PMRG This announcement grabbed my attention and grabbed it hard. On March 29, Debbie Kossman will be giving a presentation asking us to rethink the professional respondent, perhaps considering such a respondent to be more of an “ally” and less of a pest. For those of you not tapped into this issue, those of us who did a gazillion focus groups with physicians years ago thought of ourselves as being plagued by “professional respondents.” These were physicians who showed up at every focus group to which they were invited and, if they were a popular specialty in a popular geographic area, like PCP’s in Edison NJ, that could be several a week. Clients hated to see these often-recognizable doctors on the other side of the one-way mirror, since it was believed that their responses might be biased by their participation in previous research. We went through a brief time period during which we were only to recruit “virgin doctors.” That didn’t last long, because they were impossible to find. I have no idea what Dr. Kossman is going to say in her presentation, but I am fascinated by its premise. Despite the aforementioned client concerns, I often felt that the “frequent flyers” could actually provide us with information very efficiently. We didn’t have to teach them the rules of the focus group game, and many of them had actually become quite adept at providing valuable insights based on what they had heard in previous research. While it could be cogently argued that you wouldn’t necessarily want to stick a couple of these guys or ladies in a focus group with research virgins who might be intimidated by their prowess, using a few depth interviews with such doctors to gain their special understanding might not be a bad idea. In that configuration, they wind up being less like naïve subjects and more like consultants. Bottom Line. What really fascinates me here is the concept of reconsidering. Making lemons into lemonade. Maybe even adding vodka.  How many other apparent nuisances in life might offer us something uniquely positive if we simply reconsidered their roles?

Whither Goes Marketing Research???

GfK Read this Investor Relations Communication from GFK. Those of you who “knew me when” know that I used to run the GFK healthcare business in the U.S. Throughout my entire experience with the company, I was proud to be associated with a team that had such high standards, such a great work ethic and so much potential for the future. BUT. Recent days have seen the “departure” of several top executives by mutual agreement, and have seen communications to investors that can best be summarized in the company’s own words: “GfK adjusted its outlook on August 5, 2016 in view of the challenges mentioned and the figures reported for the first half of the year. Depending on the development of the order intake in the Consumer Experiences sector and the progress of the growth initiatives in Consumer Choices sector, sales growth below the market and a lower margin than last year cannot be ruled out for 2016 as a whole.” Several articles in the trade press have voiced a concern that if this is happening at GfK, that has seen a drop in the price of its stock of 25% in the last year, the financial future of the top 5 marketing research companies may be far from a rosy one. Smaller “boutique” firms, with lower overhead and more nimble technological development skills, may be the wave of the future. Bottom Line. We have seen it in other sectors. Fundamental changes can make the biggest leaders go poof. I’m thinking that the new focus on “big data,” which involves the analysis of existing data rather than marketing research “field work,” and other trends in our digital age like do-it-yourself on-line questionnaires might make the large marketing research companies become dinosaurs.  Stay tuned!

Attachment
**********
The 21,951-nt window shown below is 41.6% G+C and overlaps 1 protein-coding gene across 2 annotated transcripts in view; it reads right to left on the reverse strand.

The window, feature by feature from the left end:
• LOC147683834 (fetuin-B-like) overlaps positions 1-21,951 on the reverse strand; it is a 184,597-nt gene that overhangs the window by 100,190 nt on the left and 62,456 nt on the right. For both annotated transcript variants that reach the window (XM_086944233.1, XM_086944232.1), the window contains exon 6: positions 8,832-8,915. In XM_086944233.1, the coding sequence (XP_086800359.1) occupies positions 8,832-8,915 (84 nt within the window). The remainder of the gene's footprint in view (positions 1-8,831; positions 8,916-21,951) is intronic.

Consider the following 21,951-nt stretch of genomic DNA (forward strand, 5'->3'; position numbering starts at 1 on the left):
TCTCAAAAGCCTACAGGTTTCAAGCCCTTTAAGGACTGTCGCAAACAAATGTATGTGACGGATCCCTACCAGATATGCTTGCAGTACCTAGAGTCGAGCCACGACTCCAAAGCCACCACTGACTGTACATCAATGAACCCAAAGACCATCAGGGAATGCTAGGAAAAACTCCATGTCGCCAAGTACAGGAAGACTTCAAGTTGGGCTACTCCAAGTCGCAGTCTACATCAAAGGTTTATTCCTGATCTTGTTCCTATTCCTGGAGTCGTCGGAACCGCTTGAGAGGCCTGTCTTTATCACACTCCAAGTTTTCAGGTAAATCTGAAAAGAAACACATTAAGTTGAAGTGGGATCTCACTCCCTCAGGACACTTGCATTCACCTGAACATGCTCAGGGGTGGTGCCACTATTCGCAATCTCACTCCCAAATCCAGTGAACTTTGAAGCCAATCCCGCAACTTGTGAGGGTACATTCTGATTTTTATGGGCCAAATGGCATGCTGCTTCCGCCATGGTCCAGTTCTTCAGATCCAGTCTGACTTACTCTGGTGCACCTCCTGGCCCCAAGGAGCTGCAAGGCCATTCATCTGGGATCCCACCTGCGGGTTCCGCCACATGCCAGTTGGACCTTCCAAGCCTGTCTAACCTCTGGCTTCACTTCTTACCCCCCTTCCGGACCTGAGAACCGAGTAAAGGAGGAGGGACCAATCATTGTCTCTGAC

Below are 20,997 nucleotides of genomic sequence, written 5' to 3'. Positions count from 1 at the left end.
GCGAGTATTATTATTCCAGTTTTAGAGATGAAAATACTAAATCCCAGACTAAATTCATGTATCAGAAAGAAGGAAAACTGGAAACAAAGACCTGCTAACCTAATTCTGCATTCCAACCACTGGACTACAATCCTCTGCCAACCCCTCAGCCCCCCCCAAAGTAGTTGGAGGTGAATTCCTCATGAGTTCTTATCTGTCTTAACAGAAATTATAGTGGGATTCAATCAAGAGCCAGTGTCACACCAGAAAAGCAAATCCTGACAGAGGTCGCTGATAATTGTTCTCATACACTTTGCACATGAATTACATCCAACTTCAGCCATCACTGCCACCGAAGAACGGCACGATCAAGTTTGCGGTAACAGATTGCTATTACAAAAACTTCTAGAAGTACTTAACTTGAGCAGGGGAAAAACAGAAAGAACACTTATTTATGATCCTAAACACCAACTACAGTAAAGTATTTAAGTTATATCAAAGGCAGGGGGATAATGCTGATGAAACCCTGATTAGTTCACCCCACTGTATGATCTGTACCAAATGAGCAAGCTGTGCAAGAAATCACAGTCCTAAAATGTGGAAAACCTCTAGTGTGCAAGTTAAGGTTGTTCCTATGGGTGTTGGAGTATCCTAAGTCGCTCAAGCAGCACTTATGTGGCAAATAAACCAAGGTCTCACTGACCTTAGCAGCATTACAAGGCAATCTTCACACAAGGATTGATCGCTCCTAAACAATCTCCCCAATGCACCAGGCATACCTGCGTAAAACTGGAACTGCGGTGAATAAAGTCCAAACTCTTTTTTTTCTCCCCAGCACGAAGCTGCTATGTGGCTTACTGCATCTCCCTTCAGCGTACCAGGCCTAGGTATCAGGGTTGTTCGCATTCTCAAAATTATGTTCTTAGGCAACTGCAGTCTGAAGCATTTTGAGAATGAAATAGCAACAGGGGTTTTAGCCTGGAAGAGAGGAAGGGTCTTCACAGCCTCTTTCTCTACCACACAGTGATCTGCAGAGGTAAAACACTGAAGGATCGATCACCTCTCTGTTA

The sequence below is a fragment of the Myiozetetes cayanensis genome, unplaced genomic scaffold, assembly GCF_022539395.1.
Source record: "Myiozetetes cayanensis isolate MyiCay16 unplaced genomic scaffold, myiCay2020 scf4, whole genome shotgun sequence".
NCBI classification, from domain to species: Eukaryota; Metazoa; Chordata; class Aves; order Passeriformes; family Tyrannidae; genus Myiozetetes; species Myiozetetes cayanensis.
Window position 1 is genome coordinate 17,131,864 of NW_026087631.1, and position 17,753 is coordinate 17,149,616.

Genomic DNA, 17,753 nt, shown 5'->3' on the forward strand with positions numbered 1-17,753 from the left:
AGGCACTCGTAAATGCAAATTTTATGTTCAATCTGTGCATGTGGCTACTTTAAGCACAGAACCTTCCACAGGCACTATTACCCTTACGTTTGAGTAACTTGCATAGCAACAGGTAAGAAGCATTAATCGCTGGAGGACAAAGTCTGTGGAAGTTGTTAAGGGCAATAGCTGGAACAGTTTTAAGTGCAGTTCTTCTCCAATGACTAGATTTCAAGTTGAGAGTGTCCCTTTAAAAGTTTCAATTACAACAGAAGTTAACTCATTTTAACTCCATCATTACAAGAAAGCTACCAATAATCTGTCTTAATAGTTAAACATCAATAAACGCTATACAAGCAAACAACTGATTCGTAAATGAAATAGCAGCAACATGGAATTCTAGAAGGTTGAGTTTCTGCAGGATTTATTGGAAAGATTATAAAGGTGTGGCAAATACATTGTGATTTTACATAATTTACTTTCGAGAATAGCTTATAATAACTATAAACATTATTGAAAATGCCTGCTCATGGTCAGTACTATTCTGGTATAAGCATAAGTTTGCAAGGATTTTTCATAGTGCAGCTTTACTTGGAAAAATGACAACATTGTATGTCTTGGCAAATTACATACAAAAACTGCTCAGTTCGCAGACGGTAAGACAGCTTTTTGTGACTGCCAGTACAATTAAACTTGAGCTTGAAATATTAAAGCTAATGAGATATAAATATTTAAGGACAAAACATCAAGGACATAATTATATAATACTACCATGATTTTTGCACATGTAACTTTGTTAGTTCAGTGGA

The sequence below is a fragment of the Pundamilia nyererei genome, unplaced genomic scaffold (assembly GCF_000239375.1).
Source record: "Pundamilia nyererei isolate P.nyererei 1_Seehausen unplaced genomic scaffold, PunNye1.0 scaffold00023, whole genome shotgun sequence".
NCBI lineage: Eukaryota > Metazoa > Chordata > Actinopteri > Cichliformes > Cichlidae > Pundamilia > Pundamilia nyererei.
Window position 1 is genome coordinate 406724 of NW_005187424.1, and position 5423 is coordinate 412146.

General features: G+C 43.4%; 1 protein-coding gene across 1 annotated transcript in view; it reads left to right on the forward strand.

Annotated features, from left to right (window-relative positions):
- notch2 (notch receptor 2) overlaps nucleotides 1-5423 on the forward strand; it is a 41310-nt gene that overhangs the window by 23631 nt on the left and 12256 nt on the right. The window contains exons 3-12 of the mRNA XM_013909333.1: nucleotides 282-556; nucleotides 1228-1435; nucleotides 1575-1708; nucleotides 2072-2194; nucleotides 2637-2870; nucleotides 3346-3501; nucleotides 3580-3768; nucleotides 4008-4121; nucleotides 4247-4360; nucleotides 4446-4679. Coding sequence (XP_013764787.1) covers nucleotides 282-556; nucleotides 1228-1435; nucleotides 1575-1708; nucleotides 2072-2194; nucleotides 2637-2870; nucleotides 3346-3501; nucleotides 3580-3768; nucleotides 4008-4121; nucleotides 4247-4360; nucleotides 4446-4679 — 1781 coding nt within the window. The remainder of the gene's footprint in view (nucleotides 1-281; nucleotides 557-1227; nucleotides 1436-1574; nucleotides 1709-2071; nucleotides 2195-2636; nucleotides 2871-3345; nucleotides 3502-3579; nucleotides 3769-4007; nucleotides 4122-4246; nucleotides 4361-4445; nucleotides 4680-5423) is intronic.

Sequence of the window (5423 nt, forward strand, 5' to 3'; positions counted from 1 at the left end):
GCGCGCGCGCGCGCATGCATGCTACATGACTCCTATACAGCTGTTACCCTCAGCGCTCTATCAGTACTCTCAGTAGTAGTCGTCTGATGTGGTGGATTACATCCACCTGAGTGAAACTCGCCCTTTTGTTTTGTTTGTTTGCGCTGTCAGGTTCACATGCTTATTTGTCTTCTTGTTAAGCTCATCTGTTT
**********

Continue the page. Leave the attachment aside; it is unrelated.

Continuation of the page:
The End Of The World As We Know It?

RFL I very much value Bob Lederer’s daily video updates on the world of marketing research. I don’t miss many of them. I have repeatedly suggested that you watch all of them yourselves, but recognizing your time limitations, I try to call out ones that I find especially important, and here is one of those. In this video, Bob reports that several major consumer packaged goods companies have slashed their marketing research staffs in a cost cutting effort prompted by poor financial performance. Whoops! When the likes of General Mills cuts its staff of professionals on whom they have notoriously depended throughout its history, some fairly poignant meanings can be inferred. Has, Bob wonders aloud, marketing research lost its “seat at the table?” Is the ability of marketing research to contribute to the bottom line rather than detract from it being fundamentally questioned? Bottom Line. I’m going with “yes” as an answer to both of these questions. I’ve long believed that in the era of “Present Shock,” marketing research doesn’t have the power that it had when Toffler’s “Future Shock” was a best seller. Things are moving too fast to rely on yesterday’s survey research, and “Big Data” might not be the turbocharger of selling cereal that management might have hoped. Watch the video, and think about whether the days of MR as we have known it are numbered.


Novartis A recent Reuters article reveals that thanks to a lawsuit brought by a whistleblowing former sales representative, Novartis must face a lawsuit concerning the bribing of doctors. Silly stuff. Like a $9,000 dinner for three doctors at Nobu. And my personal favorite, paying a doctor to speak eight times at his own office. Bottom Line. The article notes that Novartis spent over $60 million on speaker programs for three of its products over the course of a decade. Somehow, that doesn’t sound out of line. BUT. In an era when whistleblowers can earn a percentage of any judgment, it is a wise company indeed that avoids individual promotional items with what the politicos would call “bad optics.”